Grandma’s Homemade Vegetable Beef Soup Recipe

With the cold weather we have been having lately, I have made my version Grandma Parrish’s soup.  Below I will give both my grandmother’s version and my quick-and-easy pantry version.  First I have to give a little history and math lessons. 



Grandma's Vegtable Beef Soup cooking
History included my mother making her own version of the soup, which stumped me because they did not seem the same to me.  So I asked grandma why at various times when she would serve her soup.  First, her soup broth seemed thicker and redder, why?  She said she included a can of store-bought condensed tomato soup for added flavor – the redness was just a bonus.  To make the soup thicker, about 10 minutes before serving she mashed a few of the potatoes on the side of the pan and stirred it back in.  Second, I thought her soup was neat because she used the pretty seashell style macaroni and mom used elbow.  Grandma said the pasta type did not matter; it was just a way to stretch the number of servings the soup made.  Then there was the beef.  I asked why Mom sometimes used chopped up stew meat instead of ground hamburger.  Grandma said she used that sometimes too, whichever she had on hand was what she was used.  However, she felt the benefit of using ground meat over cuts was that you get meat in almost every bite.

Now for the math lesson!  Grandma and grandpa had a large garden so she canned most of her own vegetables.  So her recipe says a pint since she either used a small canning jar, used half of a large quart (2 pints are in a quart).  A pint equals 16 ounces. Also, there are 8 ounces in a standard measuring cup.   So if you are buying from the store, look for cans close to the correct size. 

Grandma Parrish’s Vegetable Beef Soup

Ingredients:
1 pint tomatoes and juices
4 cups beef broth
1 cans 10-oz condensed tomato soup
2 cups carrots, peeled and sliced into ½ inch thick circles
2-3 large potatoes, peeled and cut into approximately 1-inch squares
1 pint green beans
1 cup celery cut into ½ inch thick moons
1 large onion, peeled and chopped
1 cup uncooked macaroni/pasta
1 lb. beef (browned in skillet and grease drained before adding to soup)
1 Tablespoon minced garlic
Salt and pepper to taste when served

Steps:  Another secret Grandma shared was to prep and add vegetables to the broth and tomatoes according to cook time.  Carrots take the longest to cook, so they go in large stock pot first.  Then cut potatoes and add next. Then add the other veggies.  Add browned meat, cover and let all cook together for 20-30 minutes.  Bring to a boil, add the macaroni and let cook 10 minutes more than time listed on package.  Mash a few spoons of potatoes into soup, cover pot, and let set for 10 minutes before serving.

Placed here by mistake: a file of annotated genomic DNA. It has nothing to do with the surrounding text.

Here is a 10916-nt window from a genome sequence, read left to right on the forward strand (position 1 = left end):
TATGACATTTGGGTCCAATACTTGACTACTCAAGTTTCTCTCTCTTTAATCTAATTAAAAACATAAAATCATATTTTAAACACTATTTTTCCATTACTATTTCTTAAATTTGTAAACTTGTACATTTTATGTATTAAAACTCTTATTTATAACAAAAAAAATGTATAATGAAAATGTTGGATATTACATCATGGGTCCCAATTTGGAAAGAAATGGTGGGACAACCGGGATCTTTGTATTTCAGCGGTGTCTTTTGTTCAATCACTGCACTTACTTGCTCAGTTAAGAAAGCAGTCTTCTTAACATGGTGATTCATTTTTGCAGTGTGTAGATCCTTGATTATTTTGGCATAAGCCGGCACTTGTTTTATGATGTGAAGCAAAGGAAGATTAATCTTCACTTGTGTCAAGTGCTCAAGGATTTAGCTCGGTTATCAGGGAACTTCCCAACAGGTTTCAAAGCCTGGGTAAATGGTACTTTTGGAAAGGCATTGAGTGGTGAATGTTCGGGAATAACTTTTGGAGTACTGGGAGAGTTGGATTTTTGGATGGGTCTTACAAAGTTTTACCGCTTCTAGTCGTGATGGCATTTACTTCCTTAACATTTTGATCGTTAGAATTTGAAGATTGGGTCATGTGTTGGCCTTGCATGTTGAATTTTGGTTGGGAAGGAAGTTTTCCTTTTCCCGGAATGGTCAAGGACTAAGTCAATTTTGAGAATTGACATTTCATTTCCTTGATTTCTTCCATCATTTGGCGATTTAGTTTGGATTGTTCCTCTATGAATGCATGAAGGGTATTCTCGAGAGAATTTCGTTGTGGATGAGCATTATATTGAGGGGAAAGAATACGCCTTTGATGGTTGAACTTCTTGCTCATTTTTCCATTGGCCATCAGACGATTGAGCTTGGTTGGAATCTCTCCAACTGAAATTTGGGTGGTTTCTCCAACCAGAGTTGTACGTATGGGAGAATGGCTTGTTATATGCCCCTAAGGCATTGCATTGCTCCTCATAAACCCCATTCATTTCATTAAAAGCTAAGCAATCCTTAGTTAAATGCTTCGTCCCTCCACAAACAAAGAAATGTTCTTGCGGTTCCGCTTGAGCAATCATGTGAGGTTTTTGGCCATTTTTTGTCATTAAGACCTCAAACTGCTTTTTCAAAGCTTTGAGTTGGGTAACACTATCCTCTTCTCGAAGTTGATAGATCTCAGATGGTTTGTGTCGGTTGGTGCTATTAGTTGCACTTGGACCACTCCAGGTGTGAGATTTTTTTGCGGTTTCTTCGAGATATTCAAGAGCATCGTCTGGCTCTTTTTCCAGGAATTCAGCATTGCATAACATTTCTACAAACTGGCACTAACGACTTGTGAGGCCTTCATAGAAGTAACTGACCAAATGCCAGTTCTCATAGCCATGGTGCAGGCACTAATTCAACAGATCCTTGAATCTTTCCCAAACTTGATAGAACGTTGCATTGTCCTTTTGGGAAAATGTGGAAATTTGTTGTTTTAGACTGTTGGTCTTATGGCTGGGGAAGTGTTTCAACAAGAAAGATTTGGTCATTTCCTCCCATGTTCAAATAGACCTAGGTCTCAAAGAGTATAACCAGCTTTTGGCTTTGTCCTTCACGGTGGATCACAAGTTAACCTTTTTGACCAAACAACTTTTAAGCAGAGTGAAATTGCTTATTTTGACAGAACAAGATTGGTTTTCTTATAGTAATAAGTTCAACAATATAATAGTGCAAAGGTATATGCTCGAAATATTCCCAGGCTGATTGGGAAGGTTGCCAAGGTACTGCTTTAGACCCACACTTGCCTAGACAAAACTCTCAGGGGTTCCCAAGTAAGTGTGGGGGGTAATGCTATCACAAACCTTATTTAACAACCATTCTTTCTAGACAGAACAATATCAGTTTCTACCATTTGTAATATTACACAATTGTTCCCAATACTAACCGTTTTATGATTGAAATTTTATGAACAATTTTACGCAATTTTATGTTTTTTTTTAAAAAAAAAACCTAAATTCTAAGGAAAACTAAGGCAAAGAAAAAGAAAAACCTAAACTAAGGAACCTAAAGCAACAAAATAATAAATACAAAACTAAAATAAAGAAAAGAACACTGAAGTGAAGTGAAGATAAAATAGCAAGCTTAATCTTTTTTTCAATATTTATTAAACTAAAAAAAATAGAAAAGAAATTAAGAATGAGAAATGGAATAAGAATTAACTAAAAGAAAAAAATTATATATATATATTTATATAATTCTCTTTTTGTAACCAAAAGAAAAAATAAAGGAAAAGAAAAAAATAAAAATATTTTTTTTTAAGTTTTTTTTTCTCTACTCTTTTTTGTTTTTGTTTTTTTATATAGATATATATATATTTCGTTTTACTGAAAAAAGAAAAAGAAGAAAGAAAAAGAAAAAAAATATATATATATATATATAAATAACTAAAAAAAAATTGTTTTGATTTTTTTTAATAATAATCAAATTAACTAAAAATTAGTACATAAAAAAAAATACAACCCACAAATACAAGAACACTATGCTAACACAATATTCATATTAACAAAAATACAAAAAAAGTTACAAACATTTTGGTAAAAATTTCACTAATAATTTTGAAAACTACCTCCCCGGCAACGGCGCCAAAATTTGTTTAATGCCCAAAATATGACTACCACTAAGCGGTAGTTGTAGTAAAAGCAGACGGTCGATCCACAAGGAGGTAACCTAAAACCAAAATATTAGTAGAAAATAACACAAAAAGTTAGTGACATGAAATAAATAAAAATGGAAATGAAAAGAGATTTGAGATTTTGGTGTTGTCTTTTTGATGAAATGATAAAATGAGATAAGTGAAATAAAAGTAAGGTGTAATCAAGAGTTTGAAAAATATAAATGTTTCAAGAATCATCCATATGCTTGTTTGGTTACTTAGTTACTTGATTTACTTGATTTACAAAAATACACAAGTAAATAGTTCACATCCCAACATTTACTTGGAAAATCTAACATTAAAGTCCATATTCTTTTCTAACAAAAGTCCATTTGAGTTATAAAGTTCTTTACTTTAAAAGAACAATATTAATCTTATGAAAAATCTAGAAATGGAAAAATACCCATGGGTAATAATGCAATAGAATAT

Shirley’s 30-minute Pantry Vegetable Beef Soup 

Ingredients:
1 lb. ground beef or stew meat (browned in skillet and grease drained before adding to soup)
1 14.5-oz can stewed or diced tomatoes with juices
1 8-oz can tomato sauce
2 14-oz cans beef broth (or make 4 cups using bouillon cubes and water)
2 15-oz cans mixed vegetables, drained
1 14.5-oz can green beans, drained (or corn or add your favorite vegetable instead)
¼ cup minced dried onions
1 Tablespoon dried parsley flakes
½ teaspoon garlic powder
1 cup uncooked macaroni/pasta
Optional: ½ teaspoon ground oregano
Salt and pepper to taste when served

Steps:  Brown meat in bottom of pot and drain off all grease.  Add all canned items and dried herbs to pot.  Bring to a boil and then add macaroni.   Let cook 10 minutes more than time listed on macaroni package.  If you want to thicken broth, stir in 1 tablespoon instant mashed potato flakes and let sit for about 5 minutes before serving.
 



Hints for pantry version:
  1. If creating my own broth from bullion, I use the water I drain from the canned vegetables as well as tap water to make the 4 cups. I feel like this helps to keep some of the vitamins that typically get lost when draining the canned vegetables.
  2. If using hamburger, after draining the grease I put the hamburger meat on a cheap  unwaxed paper plate placed on top of a china plate.  This pulls more grease out of the meat and into the paper plate for easy disposal.  I then use a paper towel to wipe the warm pot free of grease before adding ingrediants for soup.

My mom says my quickie version reminds her of her mother’s soup. She loves eating it! Try both recipes and let me know which you like the best.


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